I came across a cute, inspirational video online the other day. The basic message was that we all have something worth sharing–that the ideas that seem so obvious to our own minds may be nothing short of amazing to someone else. I would like to consider this thought in view of sharing our faith with others, particularly the children we are reaching out to.
It is all too easy for a person to think that if they know something, everybody in this world should, too–especially everybody that lives anywhere near them. I recall as a child hearing my friend tell me that her younger sister must be stupid or something because she did not know how to make macaroni and cheese from a box.
I pointed out that, at some point, we had to learn how to do that, too; or to put it another way, at some point we did not know how to do it either. Sure, once you have a foundation in a few basic cooking skills, making macaroni and cheese from a box is not too difficult–but that foundation is necessary.
It is no different in our Christian experience. If you, like me, were born and raised in a more-or-less Christian environment, it is easy to feel like “everybody” knows who Jesus is, like praying is simply instinct, and like certain songs are known to Christian and non-Christian alike.
My own bias on reality hit me one day as I was talking with my new husband. Somehow the song that has become a children’s classic, “Jesus Loves Me“, came up. My husband asked about the song, as he had never heard it before. At first, I wasn’t sure he was serious, but shortly I realized he was; and it became my privilege to introduce him to a beautiful song that I had taken for granted.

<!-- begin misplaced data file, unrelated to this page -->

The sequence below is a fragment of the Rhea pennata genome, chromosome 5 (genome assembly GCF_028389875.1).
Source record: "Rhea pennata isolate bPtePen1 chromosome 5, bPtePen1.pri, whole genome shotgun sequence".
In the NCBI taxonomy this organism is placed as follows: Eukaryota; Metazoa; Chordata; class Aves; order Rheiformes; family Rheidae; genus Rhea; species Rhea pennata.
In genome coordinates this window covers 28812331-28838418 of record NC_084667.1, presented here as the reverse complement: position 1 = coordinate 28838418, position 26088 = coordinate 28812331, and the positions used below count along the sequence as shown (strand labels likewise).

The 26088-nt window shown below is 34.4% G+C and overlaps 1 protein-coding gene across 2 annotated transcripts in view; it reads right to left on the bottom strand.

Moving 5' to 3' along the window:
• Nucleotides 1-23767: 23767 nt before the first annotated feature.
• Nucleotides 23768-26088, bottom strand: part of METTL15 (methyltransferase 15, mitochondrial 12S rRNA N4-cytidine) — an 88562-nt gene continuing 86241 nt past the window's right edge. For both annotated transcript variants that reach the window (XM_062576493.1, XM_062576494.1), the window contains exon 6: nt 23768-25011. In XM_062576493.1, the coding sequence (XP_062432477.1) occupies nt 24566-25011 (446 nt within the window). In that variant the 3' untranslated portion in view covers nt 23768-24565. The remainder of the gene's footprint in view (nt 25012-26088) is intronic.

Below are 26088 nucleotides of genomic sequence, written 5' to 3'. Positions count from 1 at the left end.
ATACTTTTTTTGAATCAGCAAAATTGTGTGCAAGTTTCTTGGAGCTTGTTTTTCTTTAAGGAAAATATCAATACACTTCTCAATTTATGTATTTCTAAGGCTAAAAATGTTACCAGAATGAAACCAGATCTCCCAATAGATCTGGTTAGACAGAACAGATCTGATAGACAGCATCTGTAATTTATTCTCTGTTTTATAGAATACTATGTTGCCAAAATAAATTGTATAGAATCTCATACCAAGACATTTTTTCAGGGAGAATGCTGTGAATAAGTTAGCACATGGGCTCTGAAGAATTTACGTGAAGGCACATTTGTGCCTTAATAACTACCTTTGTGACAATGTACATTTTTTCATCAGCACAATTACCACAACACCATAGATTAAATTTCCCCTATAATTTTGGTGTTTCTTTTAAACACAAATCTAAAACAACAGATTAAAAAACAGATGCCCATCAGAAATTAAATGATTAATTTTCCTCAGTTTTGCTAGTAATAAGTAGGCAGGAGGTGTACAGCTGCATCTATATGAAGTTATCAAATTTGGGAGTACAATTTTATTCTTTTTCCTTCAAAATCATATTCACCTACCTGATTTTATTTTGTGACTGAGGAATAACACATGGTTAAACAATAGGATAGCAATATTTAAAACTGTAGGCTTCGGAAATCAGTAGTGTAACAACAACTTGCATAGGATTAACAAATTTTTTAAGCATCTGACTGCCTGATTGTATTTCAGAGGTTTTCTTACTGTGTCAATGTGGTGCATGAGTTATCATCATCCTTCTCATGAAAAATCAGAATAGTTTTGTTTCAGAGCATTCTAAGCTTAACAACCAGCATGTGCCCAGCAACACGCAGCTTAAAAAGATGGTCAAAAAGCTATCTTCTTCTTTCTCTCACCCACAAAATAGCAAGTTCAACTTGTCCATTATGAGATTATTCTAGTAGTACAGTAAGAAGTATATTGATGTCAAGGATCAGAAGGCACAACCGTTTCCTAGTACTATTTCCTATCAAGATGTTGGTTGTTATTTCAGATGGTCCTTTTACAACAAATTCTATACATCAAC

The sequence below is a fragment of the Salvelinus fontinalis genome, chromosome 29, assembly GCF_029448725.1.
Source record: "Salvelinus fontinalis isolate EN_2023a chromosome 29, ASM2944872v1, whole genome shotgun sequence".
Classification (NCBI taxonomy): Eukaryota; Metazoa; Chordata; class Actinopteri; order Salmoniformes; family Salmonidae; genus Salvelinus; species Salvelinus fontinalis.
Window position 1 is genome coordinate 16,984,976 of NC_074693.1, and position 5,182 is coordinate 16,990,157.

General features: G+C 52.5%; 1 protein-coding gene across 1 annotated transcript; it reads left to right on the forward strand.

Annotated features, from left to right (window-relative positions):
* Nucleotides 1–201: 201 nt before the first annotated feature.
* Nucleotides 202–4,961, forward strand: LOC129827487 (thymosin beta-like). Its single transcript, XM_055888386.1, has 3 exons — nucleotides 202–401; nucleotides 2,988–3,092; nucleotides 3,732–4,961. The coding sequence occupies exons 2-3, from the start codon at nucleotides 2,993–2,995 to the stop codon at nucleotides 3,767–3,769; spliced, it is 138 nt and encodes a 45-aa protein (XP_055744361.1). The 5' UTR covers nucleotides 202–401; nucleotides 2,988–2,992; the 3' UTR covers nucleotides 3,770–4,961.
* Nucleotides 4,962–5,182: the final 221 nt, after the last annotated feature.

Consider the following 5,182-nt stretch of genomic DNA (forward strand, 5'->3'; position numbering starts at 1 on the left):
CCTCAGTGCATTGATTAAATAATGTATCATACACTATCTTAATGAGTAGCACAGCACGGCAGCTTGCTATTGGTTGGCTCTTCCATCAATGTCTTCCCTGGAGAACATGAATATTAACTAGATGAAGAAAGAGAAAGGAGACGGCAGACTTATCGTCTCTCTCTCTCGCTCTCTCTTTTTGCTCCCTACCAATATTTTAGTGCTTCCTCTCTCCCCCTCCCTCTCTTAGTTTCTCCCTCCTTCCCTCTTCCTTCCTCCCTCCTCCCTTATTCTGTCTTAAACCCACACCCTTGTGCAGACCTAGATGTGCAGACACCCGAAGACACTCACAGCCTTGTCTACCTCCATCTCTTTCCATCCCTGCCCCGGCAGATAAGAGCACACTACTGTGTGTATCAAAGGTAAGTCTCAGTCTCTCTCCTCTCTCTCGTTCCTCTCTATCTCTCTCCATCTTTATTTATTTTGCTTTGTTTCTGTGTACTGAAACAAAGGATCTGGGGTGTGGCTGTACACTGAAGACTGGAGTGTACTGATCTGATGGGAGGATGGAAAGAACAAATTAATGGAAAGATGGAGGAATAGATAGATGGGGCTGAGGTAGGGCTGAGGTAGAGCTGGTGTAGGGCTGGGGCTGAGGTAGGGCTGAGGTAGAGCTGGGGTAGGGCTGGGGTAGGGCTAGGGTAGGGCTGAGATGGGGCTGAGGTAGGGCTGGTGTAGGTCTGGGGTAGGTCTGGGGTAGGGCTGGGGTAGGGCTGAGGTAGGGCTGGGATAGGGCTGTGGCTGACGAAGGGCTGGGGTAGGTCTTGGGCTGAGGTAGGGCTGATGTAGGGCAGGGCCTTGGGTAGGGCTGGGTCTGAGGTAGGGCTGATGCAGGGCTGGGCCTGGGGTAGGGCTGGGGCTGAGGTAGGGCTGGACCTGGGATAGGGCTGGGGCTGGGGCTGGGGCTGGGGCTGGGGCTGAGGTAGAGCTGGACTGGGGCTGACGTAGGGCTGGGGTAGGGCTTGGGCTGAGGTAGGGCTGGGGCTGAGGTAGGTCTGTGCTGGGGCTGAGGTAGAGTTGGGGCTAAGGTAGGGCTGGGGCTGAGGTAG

In our Vacation Bible Schools and other children’s outreach programs, we will encounter children from all sorts of backgrounds. We should never be afraid to share our faith with them. Joyfully share the reasons for your love of Christ. Enthusiastically share songs of Him. Energetically teach His Word. Patiently, humbly respond to questions that arise. Make it clear that honest questions are welcome–we won’t know unless we ask!
In children’s eyes, it can seem like teachers (and parents) just know everything. My children have this sort of ongoing game to try to find something that Mom does not know. Of course, there is a whole lot more that I don’t know than there is that I do know, but they have decided (the little ones more certainly and the older ones more jokingly now) that Mom just knows everything.
Nevertheless, I encourage them to keep bringing me their new discoveries because I still joy in their joy of finding them. Similarly, I enjoy sharing my new discoveries with them. I also like to ask if they might have answers to things that I am puzzling over.
It would be good for us to challenge our Vacation Bible School students in this way, as well. Some of the children will be happy to share their views of things. Those from a Christian background may have an explanation of a subject that will be helpful to others; those who have less (or no) experience with Christianity may have questions that you never would have thought of.
Ask questions that make the children think. Also ask questions that you are pretty sure most of your students know the answer to–this helps break the shyness barrier. (For the little ones, any question that can be correctly answered with “Jesus” is usually a good one!)
“Pray without ceasing.
“In every thing give thanks…
“Quench not the Spirit.” (I Thessalonians 5:16-19)
You, fellow Christian, have something to share! May God bless your efforts.